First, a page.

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Your Meetings Need to Be Trauma-Informed

Put physical safety, psychological well-being, and empowerment on your agenda

Key points

  • Up to 90 percent of Americans will have experienced a traumatic event by the time they reach 65.
  • Meetings need to be trauma-informed to achieve their goals without inadvertently causing re-harm.
  • Meetings should prioritize physical safety, psychological well-being, and participant empowerment.
Jewish Federations of North America/Used with permission
Staff of Jewish Federations meet one month after the Oct 7th attacks on Israel
Source: Jewish Federations of North America/Used with permission

This post was co-authored by Shelley Rood Wernick, MBA, Managing Director of the Jewish Federations’ Center on Holocaust Survivor Care and Institute on Aging and Trauma.

Every day in the United States, 11 million meetings are held, which is over 4 billion meetings per year. If you’re the one planning the meeting, you’re likely thinking about the schedule, the agenda, the stakeholders, and, of course, the food. However, if participants don’t feel safe to attend and engage due to past trauma, the meeting goals may not be achieved.

Considering that up to 90 percent of Americans will have experienced a traumatic event by the time they reach 65, your meetings need to be trauma-informed if you are to achieve the goals of the meeting without inadvertently causing re-harm.

Meetings can’t be successful if someone’s heart races because they must recall their difficult childhood during an icebreaker prompt. They can’t be successful if someone is forced to sit next to a workplace bully. They can’t be successful if someone is worried that the picture taken in this meeting will end up posted on social media without their consent.

What is trauma?

Trauma results from an event that has a lasting impact on the individual. It can stem from a serious injury or illness, a natural disaster, terrorism, sexual assault, domestic abuse, incarceration, war, witnessing a death, systemic discrimination, incidents in the workplace, vicarious trauma in the helping professions, and even institutional betrayal, among other instances.

The same event can be traumatic for one person but not for another. And while we can’t always know who will be impacted, we can know that trauma shatters a person’s sense of safety and sense of control.

From years of working with Holocaust survivors, the Jewish Federations’ Center on Holocaust Survivor Care and Institute on Aging and Trauma has championed person-centered, trauma-informed (PCTI) approaches beyond older adult care to extend to meetings and gatherings. The PCTI framework infuses knowledge about trauma into organizational programs, policies, and procedures.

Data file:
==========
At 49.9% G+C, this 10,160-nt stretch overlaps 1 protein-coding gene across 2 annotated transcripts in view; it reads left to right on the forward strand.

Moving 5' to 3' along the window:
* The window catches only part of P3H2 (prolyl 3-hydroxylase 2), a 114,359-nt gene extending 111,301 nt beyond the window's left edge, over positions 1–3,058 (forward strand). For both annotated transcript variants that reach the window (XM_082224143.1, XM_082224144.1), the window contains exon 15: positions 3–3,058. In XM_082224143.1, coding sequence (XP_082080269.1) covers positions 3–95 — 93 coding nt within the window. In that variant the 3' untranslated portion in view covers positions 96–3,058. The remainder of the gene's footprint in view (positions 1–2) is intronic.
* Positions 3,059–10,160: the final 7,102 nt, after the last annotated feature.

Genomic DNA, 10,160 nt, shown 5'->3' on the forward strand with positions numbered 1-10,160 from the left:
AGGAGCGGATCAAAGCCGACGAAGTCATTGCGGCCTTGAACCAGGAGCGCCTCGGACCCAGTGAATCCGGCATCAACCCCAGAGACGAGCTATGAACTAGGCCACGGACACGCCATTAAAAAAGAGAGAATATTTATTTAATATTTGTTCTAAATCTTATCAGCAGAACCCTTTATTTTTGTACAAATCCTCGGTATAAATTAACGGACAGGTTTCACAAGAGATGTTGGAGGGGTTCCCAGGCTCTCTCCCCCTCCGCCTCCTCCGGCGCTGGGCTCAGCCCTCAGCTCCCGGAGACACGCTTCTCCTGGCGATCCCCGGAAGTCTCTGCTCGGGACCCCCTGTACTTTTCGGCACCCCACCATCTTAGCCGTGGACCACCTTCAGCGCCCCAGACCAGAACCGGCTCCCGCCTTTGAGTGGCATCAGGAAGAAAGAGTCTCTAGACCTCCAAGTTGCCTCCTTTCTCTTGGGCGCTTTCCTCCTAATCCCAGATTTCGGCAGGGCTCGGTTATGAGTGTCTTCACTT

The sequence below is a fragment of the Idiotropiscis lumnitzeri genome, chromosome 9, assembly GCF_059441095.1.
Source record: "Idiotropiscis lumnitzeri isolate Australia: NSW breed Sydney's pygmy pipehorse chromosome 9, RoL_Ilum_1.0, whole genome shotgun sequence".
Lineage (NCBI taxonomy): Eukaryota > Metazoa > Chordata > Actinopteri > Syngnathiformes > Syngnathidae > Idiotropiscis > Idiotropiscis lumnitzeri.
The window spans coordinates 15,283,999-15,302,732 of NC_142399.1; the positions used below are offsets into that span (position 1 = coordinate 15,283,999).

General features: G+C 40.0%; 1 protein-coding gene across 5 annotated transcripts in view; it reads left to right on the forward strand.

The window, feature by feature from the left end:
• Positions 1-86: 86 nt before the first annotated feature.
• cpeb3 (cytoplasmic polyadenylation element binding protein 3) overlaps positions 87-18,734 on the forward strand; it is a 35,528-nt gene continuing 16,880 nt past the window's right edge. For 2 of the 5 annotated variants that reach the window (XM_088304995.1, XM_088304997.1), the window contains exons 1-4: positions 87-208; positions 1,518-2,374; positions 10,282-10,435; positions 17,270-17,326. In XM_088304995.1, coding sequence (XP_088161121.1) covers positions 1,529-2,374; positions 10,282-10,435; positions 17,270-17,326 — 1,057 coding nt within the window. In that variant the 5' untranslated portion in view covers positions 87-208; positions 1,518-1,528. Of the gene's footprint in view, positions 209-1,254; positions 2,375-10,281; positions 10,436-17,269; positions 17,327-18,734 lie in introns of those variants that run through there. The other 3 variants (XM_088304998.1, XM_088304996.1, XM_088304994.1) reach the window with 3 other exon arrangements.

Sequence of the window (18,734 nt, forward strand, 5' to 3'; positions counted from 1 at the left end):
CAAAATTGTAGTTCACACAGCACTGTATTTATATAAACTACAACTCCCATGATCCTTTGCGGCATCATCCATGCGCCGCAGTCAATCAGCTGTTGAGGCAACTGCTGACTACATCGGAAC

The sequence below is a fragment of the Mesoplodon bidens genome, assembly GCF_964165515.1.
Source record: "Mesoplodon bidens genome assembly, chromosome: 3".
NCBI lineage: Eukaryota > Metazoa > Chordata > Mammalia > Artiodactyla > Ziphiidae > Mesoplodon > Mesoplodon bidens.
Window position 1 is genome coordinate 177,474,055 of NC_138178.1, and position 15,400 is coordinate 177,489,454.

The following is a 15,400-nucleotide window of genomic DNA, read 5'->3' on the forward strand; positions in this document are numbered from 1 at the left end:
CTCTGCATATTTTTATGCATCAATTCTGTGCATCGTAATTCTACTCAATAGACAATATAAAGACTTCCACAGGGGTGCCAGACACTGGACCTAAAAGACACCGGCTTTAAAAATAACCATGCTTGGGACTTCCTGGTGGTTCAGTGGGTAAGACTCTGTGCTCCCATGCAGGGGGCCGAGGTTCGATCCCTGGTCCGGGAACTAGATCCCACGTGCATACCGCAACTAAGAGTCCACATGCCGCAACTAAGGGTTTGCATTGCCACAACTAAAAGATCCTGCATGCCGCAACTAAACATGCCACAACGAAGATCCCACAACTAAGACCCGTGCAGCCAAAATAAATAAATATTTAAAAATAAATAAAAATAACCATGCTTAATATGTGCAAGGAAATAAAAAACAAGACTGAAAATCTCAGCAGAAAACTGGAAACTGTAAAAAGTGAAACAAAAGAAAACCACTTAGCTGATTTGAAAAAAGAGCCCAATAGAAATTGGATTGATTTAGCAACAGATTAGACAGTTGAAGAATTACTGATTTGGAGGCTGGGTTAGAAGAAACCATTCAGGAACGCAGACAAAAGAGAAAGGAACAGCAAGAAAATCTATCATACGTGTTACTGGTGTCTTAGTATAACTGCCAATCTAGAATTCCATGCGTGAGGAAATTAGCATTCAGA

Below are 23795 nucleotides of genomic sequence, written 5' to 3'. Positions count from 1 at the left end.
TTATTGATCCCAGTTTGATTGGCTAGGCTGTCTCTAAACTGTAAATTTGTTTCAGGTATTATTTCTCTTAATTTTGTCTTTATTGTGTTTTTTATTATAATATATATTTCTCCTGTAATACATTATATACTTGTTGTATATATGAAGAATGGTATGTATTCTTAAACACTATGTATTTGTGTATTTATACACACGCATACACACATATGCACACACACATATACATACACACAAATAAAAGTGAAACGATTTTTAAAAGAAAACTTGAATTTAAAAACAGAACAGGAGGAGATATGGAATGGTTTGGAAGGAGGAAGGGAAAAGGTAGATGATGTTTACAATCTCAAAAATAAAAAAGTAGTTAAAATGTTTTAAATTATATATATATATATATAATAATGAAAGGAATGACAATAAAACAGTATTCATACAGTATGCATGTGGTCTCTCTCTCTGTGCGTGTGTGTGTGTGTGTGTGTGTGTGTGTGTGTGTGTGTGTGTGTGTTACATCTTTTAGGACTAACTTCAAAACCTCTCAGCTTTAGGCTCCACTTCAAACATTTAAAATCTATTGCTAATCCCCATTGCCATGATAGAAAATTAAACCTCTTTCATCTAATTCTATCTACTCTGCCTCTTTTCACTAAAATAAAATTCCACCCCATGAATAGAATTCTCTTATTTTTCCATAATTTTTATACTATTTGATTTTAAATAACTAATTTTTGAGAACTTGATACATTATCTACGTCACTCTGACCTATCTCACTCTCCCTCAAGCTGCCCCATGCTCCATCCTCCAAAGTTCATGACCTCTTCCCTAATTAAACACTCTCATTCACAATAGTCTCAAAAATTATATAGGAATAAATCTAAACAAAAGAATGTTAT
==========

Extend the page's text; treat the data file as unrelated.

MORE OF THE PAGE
Here are some steps you can take to increase the likelihood of creating a safe, inclusive environment that achieves your meeting goals while avoiding unintentional harm. Some steps may work better for regular staff meetings, while others may be more applicable to meetings in new or unfamiliar settings.

Reinforce physical safety

Because trauma ruptures a person’s sense of safety, it is important to restore the sense of physical safety in a meeting. One way to do this is by letting participants know exactly what the procedure will be if there is a drill or real emergency. For example, you might show people where the emergency exits are or have a diagram available in the meeting materials. This might feel like a waste of time to some participants, but for those who have experienced a traumatic event, it can mitigate anxiety.

Another consideration is to ensure adequate spacing between seats so that participants have personal space and don’t feel closed in. Social distancing became important during the COVID-19 pandemic, and personal space remains a factor for people who are concerned about communicable diseases. While it may be tempting to assign seats to encourage people to “mix it up,” letting people choose their seats empowers them to avoid unsafe situations, such as sitting next to someone who has harassed them or being seated far away from the nearest exit.  

For Deborah, who witnessed the second plane fly into the Twin Towers on 9/11 from her office window, sitting near the door feels critical to her sense of physical safety. She needs to know that she can escape the room as quickly as possible.